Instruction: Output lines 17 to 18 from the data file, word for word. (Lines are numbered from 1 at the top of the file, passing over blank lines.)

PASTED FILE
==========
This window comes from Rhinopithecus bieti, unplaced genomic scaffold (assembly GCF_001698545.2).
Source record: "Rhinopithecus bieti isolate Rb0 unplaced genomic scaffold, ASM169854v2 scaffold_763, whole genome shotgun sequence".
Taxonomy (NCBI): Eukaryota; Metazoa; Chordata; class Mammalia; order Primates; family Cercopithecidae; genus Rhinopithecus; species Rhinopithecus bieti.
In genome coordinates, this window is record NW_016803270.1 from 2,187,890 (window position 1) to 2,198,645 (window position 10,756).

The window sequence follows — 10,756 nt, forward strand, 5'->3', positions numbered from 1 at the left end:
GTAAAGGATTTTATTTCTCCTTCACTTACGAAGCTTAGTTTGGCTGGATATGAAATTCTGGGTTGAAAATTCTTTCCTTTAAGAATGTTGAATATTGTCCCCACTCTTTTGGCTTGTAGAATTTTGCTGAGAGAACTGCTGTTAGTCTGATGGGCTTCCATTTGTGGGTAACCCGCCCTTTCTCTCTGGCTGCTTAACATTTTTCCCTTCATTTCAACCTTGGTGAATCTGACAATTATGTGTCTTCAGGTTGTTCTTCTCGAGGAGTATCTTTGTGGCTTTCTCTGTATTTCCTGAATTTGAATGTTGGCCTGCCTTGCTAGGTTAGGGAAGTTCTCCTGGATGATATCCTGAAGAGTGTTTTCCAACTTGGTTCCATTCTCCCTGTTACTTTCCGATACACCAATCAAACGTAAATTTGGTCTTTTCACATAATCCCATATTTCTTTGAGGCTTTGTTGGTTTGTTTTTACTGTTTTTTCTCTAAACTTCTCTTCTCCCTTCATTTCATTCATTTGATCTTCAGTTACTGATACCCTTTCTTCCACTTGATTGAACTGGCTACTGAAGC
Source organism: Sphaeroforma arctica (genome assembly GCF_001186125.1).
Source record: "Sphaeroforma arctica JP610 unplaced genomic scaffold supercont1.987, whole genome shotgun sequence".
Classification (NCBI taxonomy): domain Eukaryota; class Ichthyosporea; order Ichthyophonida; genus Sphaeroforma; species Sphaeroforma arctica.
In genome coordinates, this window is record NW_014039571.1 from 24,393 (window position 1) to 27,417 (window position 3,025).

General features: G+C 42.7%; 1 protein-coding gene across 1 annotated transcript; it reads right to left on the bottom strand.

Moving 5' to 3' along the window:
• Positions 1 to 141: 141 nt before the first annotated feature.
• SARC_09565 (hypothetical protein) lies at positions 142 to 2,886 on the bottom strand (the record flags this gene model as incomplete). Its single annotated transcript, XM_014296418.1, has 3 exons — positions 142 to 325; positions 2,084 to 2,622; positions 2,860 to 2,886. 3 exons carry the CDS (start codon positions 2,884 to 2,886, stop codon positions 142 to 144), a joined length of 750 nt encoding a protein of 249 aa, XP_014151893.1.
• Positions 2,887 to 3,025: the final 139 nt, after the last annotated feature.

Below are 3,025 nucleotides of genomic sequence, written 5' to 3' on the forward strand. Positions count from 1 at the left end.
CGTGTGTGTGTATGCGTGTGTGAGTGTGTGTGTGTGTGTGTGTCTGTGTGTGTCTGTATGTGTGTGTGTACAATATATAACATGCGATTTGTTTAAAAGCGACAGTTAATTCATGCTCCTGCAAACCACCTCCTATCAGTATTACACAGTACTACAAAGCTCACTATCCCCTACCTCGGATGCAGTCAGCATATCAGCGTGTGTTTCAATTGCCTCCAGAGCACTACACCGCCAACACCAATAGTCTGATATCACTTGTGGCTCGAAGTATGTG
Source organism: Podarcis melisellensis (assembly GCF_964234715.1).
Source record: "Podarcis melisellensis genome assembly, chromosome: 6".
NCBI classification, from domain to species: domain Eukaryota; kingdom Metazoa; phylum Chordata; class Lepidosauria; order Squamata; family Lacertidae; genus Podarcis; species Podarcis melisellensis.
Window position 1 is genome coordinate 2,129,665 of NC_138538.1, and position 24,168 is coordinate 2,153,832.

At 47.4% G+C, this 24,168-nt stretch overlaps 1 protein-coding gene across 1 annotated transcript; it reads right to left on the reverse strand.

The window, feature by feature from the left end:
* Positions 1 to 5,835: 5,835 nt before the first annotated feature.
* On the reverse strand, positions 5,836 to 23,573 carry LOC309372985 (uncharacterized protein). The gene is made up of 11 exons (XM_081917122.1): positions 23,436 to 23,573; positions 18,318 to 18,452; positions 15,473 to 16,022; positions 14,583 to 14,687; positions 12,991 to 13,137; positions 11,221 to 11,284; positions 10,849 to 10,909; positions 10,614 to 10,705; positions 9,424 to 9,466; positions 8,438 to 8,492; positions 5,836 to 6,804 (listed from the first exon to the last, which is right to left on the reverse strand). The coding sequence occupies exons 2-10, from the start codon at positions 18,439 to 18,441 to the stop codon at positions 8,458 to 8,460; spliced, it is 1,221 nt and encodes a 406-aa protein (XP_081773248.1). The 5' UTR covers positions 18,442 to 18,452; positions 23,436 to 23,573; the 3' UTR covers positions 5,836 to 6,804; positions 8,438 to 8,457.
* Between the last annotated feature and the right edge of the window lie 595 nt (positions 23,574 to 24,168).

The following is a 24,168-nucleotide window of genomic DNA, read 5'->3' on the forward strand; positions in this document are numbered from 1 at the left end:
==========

CGTGTGTGTGTATGCGTGTGTGAGTGTGTGTGTGTGTGTGTGTCTGTGTGTGTCTGTATGTGTGTGTGTACAATATATAACATGCGATTTGTTTAAAAGCGACAGTTAATTCATGCTCCTGCAAACCACCTCCTATCAGTATTACACAGTACTACAAAGCTCACTATCCCCTACCTCGGATGCAGTCAGCATATCAGCGTGTGTTTCAATTGCCTCCAGAGCACTACACCGCCAACACCAATAGTCTGATATCACTTGTGGCTCGAAGTATGTG
Source organism: Podarcis melisellensis (assembly GCF_964234715.1).